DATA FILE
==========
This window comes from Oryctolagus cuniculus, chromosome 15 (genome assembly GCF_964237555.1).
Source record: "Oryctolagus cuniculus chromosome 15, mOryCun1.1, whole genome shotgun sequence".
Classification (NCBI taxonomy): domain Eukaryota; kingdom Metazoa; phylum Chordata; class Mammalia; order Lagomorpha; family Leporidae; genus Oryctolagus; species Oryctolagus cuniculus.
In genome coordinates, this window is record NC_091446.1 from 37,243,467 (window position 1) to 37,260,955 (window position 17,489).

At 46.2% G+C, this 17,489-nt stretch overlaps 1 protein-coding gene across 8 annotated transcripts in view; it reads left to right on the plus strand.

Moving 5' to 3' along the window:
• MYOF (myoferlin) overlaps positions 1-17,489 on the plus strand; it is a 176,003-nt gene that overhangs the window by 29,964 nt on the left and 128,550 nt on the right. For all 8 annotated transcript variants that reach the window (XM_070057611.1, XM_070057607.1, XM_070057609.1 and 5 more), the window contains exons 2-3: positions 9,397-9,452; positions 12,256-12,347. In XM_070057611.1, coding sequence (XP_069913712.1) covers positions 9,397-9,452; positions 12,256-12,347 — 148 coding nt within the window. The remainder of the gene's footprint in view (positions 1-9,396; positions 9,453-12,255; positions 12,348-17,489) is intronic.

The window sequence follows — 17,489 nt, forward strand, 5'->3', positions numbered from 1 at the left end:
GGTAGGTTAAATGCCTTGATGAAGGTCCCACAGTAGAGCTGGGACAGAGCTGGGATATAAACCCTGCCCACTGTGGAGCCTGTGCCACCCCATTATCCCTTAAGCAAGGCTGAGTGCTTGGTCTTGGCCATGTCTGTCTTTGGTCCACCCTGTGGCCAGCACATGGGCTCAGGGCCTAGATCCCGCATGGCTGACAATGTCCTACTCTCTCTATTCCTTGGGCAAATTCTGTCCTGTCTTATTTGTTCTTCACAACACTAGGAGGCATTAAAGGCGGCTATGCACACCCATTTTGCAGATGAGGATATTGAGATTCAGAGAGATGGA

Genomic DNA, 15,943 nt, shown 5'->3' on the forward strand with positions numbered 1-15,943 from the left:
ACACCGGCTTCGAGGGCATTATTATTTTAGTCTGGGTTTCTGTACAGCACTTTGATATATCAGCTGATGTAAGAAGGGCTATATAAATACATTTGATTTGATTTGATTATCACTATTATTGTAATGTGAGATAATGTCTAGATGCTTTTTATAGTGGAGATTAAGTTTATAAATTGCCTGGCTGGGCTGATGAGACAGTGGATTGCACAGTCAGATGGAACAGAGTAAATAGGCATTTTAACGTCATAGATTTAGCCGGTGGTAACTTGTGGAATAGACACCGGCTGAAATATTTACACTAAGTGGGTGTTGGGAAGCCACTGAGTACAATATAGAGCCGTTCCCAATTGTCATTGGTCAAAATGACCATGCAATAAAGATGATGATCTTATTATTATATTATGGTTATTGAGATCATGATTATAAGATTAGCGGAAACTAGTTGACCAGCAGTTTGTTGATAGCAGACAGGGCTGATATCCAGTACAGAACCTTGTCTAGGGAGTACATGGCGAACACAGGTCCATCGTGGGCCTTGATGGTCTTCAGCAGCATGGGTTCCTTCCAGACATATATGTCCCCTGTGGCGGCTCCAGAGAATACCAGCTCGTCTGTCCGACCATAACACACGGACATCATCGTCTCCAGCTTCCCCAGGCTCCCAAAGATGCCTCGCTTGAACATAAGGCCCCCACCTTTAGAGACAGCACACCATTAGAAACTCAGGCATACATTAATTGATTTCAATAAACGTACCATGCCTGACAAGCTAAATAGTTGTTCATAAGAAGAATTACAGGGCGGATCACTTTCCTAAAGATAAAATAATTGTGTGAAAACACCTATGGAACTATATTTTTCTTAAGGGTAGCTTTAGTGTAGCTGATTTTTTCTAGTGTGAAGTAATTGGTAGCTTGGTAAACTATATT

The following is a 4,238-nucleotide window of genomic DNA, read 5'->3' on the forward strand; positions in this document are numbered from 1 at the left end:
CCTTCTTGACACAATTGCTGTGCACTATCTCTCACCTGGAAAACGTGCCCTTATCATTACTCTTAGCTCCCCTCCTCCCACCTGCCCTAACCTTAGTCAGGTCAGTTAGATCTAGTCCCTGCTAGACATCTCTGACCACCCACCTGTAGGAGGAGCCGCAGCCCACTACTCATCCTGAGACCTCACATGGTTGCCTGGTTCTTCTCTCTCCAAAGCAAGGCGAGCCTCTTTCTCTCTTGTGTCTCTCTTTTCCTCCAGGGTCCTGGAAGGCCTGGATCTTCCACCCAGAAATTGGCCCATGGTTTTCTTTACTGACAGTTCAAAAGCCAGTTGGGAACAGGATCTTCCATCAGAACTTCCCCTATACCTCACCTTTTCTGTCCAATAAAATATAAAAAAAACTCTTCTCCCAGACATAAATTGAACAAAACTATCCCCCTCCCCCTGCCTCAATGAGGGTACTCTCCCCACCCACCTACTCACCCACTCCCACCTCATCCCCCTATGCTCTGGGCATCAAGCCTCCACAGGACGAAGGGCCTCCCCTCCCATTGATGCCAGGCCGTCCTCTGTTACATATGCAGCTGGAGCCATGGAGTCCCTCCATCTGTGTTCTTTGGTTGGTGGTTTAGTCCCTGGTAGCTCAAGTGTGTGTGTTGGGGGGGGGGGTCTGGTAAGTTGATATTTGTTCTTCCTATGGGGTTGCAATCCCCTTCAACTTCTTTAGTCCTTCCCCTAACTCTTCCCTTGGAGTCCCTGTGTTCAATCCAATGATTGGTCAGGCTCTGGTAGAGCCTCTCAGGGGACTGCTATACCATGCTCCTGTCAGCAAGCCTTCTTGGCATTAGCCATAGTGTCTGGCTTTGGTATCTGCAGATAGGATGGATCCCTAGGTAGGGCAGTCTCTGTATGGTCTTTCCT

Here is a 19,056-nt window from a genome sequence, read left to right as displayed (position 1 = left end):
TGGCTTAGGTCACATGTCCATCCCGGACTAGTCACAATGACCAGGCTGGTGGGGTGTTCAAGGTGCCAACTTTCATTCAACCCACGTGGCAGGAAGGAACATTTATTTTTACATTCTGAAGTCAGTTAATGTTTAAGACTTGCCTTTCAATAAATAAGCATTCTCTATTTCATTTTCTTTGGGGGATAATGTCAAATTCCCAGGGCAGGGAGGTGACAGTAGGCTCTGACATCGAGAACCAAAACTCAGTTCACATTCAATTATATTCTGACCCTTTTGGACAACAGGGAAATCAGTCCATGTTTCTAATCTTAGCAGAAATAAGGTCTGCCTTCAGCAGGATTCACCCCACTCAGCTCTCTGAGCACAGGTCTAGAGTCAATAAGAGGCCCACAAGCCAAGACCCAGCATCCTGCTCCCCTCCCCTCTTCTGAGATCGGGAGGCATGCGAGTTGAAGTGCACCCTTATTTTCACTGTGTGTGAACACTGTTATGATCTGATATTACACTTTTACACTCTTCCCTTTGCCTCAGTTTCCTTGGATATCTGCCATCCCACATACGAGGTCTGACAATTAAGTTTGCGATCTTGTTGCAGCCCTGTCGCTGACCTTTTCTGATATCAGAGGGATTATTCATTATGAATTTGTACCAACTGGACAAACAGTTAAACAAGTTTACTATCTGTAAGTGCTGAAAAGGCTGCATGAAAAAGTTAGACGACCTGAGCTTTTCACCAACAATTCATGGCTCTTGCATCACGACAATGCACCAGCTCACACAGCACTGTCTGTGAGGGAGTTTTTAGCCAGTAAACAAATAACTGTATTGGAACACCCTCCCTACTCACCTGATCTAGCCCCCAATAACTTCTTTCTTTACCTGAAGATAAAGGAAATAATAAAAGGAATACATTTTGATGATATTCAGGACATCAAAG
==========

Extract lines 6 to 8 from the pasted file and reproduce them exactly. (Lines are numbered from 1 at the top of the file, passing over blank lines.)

Moving 5' to 3' along the window:
• MYOF (myoferlin) overlaps positions 1-17,489 on the plus strand; it is a 176,003-nt gene that overhangs the window by 29,964 nt on the left and 128,550 nt on the right. For all 8 annotated transcript variants that reach the window (XM_070057611.1, XM_070057607.1, XM_070057609.1 and 5 more), the window contains exons 2-3: positions 9,397-9,452; positions 12,256-12,347. In XM_070057611.1, coding sequence (XP_069913712.1) covers positions 9,397-9,452; positions 12,256-12,347 — 148 coding nt within the window. The remainder of the gene's footprint in view (positions 1-9,396; positions 9,453-12,255; positions 12,348-17,489) is intronic.

The window sequence follows — 17,489 nt, forward strand, 5'->3', positions numbered from 1 at the left end: